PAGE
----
Ancient Persian Bureaucracy: Arstibara, Vacabara & Hazarapatis

Instructor: Christopher Muscato

Chris has a master's degree in history and teaches at the University of Northern Colorado.

The ancient Persians developed an incredibly successful society, one which was run by well organized bureaucracies. In this lesson, we'll explore the Persian bureaucracy and get to know some of the top-ranking nobles.

Ruling the Achaemenid Empire

The Achaemenid Empire was one of the greatest empires of the ancient world. Dominating Asia Minor and west Asia from roughly 550- 330 BCE, this powerful Persian Empire was ruled over by a mighty emperor. To the people of the empire, the emperor was practically (and to some, literally) a god. However, even he couldn't rule an empire all by himself.

The Achaemenid Empire
Achaemenid Empire

One of the secrets to Achaemenid success was a terrific system of bureaucratic organization. The Achaemenid emperor could get a lot of things done because he had access to networks of people who could oversee any project or campaign he dreamed up. There were bureaucrats in charge of building, law, public works, taxes, military, and a myriad of other things. So, while the emperor did reign supreme, it would be unwise to assume that he ruled alone.

Organization of the Achaemenid Empire

The Achaemenid Empire ran very efficiently, and this was largely thanks to two prominent rulers. The first was the empire's founder, Cyrus the Great (r. 559-530 BCE). Cyrus unified the Persian peoples into a single state, and expanded the borders of that state across much of west Asia. Wherever Cyrus conquered, he incorporated into the Achaemenid Empire by building improved infrastructure and guaranteeing their protection under Persian law.

The empire was further consolidated under Darius the Great (r. 522-486 BCE). Darius reorganized the entire empire into a collection of provinces, and placed each one under the command of a loyal satrap, or governor. He standardized bureaucratic roles throughout the empire and centralized power within his court. These changes let Darius effectively and efficiently control a massive empire. In fact, some historians estimate that over 40% of the global population at that time was under Darius' rule, all managed through his bureaucratic structure.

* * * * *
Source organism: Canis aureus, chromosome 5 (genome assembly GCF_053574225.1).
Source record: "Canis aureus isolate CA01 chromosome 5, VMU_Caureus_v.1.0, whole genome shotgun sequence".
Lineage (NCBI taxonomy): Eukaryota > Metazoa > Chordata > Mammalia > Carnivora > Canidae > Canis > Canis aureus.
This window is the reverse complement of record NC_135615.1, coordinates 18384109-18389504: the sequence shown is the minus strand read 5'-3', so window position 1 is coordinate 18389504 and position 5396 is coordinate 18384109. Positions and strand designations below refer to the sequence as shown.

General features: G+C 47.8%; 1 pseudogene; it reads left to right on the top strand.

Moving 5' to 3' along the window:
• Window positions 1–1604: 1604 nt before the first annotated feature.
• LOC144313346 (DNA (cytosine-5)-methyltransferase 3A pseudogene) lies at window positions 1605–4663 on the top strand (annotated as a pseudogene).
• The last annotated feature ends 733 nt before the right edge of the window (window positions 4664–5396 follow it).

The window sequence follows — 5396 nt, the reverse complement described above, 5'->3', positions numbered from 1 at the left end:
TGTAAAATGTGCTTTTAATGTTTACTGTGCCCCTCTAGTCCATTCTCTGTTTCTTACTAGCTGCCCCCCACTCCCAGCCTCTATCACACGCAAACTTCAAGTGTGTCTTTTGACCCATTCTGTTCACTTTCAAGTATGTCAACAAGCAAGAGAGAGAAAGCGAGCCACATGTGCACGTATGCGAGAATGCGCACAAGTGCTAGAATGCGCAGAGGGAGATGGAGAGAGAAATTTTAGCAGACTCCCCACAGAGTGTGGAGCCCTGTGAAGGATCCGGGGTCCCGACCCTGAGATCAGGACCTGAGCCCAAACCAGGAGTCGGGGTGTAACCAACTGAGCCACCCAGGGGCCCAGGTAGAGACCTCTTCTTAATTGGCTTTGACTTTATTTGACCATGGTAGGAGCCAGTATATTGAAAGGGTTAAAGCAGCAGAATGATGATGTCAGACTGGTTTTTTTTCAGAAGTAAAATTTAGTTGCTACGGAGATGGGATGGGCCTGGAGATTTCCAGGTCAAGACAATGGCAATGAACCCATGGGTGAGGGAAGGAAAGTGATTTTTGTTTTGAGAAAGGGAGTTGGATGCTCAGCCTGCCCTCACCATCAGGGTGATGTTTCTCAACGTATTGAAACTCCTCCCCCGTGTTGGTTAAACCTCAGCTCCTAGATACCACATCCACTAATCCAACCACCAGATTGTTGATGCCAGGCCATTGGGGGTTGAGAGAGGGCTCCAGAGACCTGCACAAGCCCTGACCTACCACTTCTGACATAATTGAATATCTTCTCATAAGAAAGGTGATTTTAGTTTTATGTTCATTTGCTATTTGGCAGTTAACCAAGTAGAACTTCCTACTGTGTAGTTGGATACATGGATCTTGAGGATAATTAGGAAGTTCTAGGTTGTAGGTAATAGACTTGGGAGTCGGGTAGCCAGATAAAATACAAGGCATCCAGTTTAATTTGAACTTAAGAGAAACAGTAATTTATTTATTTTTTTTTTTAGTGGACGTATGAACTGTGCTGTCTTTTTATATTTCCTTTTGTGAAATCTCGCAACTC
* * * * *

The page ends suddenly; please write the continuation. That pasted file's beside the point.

Darius I
Darius I

High-Ranking Court Officials

There were many bureaucrats throughout the Achaemenid Empire, but the most important were those who served directly in the empire's court. The Achaemenid emperors never had a formal council of advisors, but they did seem to rely heavily on the advice of the nobles at court. Amongst the highest-ranking of these were the arstibara (literally: the king's spear-bearer) and the vacabara (the king's bow-bearer). These titles show us that Achaemenid emperors were seen as warrior kings, and it's notable that the famed Persian tradition of archery is maintained through courtly titles like the vacabara.

Both the arstibara and vacabara were members of the Persian nobility, appointed directly by the emperor himself, and were paid from the royal treasury. Since records of daily Persian life are scarce, there's a lot about these figures that we don't know but it appears that the emperors consult these nobles before declaring war, and they may have held other administrative duties as well. So, they would have had a fair amount of power. In fact, some historians claim that Darius himself may have held the title of arstibara under the previous emperor, Cambyses II.

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